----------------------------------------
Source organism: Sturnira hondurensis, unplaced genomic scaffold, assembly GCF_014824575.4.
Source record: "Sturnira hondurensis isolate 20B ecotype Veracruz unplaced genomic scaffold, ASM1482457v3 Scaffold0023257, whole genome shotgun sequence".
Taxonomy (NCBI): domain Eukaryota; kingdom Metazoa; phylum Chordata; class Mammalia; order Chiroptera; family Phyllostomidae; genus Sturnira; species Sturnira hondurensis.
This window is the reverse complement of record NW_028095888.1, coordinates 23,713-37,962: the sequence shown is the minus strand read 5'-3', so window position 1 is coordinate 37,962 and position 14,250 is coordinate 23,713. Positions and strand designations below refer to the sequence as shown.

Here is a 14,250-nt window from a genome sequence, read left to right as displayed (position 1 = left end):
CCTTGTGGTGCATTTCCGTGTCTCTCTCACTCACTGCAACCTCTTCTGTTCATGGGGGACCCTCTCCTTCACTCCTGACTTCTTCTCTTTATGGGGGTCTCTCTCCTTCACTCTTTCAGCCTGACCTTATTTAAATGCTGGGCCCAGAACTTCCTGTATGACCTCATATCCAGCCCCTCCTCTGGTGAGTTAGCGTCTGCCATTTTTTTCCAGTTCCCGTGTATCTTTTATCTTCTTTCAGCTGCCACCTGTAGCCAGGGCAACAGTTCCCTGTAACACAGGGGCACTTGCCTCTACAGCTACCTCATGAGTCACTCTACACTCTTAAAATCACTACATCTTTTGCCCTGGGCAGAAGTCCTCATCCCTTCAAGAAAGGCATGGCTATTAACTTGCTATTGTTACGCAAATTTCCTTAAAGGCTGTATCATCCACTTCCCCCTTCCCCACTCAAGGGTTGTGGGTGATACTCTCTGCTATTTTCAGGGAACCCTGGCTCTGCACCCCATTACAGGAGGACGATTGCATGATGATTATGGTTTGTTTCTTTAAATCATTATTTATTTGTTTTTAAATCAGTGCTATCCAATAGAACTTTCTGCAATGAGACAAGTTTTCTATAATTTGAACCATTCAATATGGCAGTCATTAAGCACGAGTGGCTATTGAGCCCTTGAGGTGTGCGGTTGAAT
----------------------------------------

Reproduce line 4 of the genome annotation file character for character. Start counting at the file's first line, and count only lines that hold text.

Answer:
This window is the reverse complement of record NW_028095888.1, coordinates 23,713-37,962: the sequence shown is the minus strand read 5'-3', so window position 1 is coordinate 37,962 and position 14,250 is coordinate 23,713. Positions and strand designations below refer to the sequence as shown.